Topic: Government Policies
The Editor, sir
I have been following the ongoing debate about devaluing the Jamaican dollar. Kudos to the Caribbean Policy Research Institute (CaPRI) on hosting the forum “Jamaica $100 to US $1: A Cause for Panic or an Opportunity for Growth?”. But, I cannot believe that devaluation is still being advocated as a strategy for growth.
In the article titled “Devaluation Solution Persists Despite Contrary Evidence” in the Financial Gleaner of 1 March 2013, Wilberne Persaud rightly stated that: “… devaluation of the Jamaican dollar does not really deliver increased exports and decreased imports. It did little over the years to correct incipient and chronic deficits in our balance of payments”.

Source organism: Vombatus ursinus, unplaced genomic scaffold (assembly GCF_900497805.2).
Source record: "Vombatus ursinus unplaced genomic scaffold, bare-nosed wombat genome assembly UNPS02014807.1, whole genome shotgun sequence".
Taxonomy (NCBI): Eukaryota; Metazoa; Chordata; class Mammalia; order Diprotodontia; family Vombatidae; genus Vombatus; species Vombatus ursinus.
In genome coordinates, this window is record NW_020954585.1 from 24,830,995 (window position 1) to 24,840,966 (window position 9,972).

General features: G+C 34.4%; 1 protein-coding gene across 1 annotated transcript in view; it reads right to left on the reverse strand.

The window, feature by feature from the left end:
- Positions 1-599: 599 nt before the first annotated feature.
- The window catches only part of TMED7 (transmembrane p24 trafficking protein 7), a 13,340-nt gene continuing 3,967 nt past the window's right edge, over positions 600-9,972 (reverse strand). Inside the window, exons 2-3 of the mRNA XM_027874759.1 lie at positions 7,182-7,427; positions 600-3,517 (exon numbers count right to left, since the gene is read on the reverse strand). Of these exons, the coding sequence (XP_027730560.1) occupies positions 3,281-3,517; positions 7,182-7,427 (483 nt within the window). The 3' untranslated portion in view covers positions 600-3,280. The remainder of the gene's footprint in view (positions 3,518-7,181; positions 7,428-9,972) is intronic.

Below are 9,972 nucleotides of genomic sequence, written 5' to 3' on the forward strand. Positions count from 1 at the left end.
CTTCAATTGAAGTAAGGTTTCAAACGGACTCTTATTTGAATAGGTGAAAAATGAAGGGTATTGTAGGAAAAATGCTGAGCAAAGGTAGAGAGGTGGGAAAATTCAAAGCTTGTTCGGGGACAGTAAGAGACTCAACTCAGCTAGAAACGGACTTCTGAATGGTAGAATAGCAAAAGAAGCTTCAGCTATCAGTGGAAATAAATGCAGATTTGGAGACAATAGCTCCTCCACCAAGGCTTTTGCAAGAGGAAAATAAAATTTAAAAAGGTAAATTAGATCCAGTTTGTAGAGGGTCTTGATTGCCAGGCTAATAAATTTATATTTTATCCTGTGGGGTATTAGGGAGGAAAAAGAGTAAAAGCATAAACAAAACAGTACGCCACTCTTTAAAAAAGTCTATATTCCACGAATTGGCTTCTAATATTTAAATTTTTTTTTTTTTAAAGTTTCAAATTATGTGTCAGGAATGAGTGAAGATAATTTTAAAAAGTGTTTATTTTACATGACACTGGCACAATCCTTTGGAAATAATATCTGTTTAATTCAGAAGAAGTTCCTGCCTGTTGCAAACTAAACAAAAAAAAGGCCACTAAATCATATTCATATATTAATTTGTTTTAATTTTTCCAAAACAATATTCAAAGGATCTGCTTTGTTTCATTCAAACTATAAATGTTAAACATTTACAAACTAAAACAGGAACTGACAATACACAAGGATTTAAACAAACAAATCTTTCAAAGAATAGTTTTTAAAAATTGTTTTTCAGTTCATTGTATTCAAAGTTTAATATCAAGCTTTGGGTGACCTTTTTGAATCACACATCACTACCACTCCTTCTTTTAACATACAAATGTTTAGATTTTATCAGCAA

For those still not convinced, Dr. Michael Witter had assessed our exchange rate policy since 1962, and presented his findings in a paper titled “Exchange Rate Policy in Jamaica: A Critical Assessment”. His conclusion was that devaluation is insensitive to the effects of speculation by those lacking confidence in Jamaica’s productive sectors; and it does not recognize the inelastic demand for imports both for production and consumption.
I am not advocating the fixing of the exchange rate. Rather, I simply support the views of those quoted that devaluation is not a strategy for growth, or policy to correct balance of payment deficits. It has been proven to be otherwise. We need to address our lack of competitiveness by some other means.
I am, etc.